When I started my www.ellenfinkelstein.com website in 1999, I wasn’t selling anything. I created the website to support my books, first on AutoCAD and then on PowerPoint.
When Google started its Adsense program, letting website owners put ads on their websites, I joined because it was a way to earn some money — without any work, I might add.
But then, I started creating and selling my own products, especially related to PowerPoint and presenting.
- I wrote e-books and sold them.
- I gave live webinars and sold them.
- I sold the webinar recordings.
- I started doing 1-on-1 presentation coaching and sold that.
- I started doing corporate training and sold that.
- I created my Business Concept Diagrams and sold that.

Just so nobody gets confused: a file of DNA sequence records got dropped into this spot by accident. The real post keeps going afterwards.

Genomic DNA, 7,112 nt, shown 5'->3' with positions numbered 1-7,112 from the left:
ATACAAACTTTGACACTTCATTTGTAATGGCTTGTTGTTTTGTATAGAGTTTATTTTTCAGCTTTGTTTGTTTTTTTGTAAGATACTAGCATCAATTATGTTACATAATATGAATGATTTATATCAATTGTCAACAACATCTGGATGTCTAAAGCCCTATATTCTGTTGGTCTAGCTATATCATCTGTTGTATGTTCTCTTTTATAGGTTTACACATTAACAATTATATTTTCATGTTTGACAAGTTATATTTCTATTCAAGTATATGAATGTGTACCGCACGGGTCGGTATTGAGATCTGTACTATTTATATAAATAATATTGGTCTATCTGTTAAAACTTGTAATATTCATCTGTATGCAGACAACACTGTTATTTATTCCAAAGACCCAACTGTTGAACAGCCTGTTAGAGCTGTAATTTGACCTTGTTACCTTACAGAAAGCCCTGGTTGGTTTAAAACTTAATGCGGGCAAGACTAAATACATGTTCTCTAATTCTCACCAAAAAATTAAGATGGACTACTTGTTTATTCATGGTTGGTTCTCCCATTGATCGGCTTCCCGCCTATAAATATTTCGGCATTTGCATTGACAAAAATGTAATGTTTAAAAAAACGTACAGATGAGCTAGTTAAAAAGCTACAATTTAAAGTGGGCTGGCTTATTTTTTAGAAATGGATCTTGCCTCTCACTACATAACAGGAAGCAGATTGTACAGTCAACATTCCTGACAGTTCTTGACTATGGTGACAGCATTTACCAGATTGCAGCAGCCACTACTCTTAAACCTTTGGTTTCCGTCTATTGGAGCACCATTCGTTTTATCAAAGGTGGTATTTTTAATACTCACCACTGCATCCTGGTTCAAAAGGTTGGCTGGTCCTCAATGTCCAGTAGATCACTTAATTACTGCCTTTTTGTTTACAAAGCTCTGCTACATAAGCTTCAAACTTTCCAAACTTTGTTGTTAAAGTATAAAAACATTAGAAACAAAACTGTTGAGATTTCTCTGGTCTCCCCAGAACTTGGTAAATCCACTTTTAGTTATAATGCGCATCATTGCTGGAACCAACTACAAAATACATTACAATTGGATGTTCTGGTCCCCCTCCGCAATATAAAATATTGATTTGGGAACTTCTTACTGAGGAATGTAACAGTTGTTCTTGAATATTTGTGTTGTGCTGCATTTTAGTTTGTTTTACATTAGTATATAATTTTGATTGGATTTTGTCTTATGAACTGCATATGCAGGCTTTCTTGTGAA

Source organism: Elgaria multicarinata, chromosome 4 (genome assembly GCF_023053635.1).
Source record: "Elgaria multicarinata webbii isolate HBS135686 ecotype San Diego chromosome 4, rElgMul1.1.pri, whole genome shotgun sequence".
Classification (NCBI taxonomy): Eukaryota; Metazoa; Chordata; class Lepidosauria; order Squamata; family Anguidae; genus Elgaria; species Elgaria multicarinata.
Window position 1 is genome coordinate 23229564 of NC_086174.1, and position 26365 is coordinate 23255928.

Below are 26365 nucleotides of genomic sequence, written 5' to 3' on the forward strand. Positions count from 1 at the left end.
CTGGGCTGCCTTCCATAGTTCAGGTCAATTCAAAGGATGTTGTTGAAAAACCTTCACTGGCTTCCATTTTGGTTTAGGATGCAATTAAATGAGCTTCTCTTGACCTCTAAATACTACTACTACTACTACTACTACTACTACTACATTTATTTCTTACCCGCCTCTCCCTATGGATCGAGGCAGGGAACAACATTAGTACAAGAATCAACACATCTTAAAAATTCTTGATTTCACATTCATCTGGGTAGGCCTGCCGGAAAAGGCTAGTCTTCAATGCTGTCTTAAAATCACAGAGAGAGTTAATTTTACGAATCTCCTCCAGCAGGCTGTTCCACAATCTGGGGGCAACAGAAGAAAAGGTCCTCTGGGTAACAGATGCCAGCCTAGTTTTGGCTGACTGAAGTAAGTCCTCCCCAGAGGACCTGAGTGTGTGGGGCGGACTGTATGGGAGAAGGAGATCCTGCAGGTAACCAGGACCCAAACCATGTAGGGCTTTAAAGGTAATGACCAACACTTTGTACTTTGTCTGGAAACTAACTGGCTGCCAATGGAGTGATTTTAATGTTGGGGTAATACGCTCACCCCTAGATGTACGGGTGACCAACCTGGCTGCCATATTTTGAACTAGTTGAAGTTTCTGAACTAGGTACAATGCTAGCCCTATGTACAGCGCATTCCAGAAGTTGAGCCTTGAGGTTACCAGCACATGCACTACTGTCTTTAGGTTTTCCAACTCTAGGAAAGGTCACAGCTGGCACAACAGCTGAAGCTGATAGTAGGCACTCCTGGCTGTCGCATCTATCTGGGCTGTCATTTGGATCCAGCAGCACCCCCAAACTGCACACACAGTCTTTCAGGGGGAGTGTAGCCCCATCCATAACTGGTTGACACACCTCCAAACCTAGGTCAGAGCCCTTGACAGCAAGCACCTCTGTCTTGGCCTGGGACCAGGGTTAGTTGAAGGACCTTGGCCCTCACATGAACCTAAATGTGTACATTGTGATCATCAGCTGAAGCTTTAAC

One or the other
All of a sudden, ads didn’t look very good. In fact, they looked unprofessional.
Just as important, I realized that ads were sending people away from my website. Not what I wanted!
So I took the Google and 3rd-party ads off my home page the PowerPoint/presenting side of my website — with a few exceptions.
I do have some ads for my own products. I also put ads for my own products and services in my email newsletters.
It feels better now.
I think that my visitors are more likely to buy my products, since there aren’t competing ads.
Different ways of bringing in income
There’s nothing wrong with putting ads on a website if that’s the way you’ve chosen to make your living. Many people who blog for a living make their income with ads. They may also sell affiliate products and make a commission.
But if you are a professional who sells your own products and services, be aware that ads split the attention of your viewers and lead them away from you products and services.
And by the way, I make a lot more money selling my own products and services than I ever did with ads.
Do you have ads on your website? Is it profitable for you?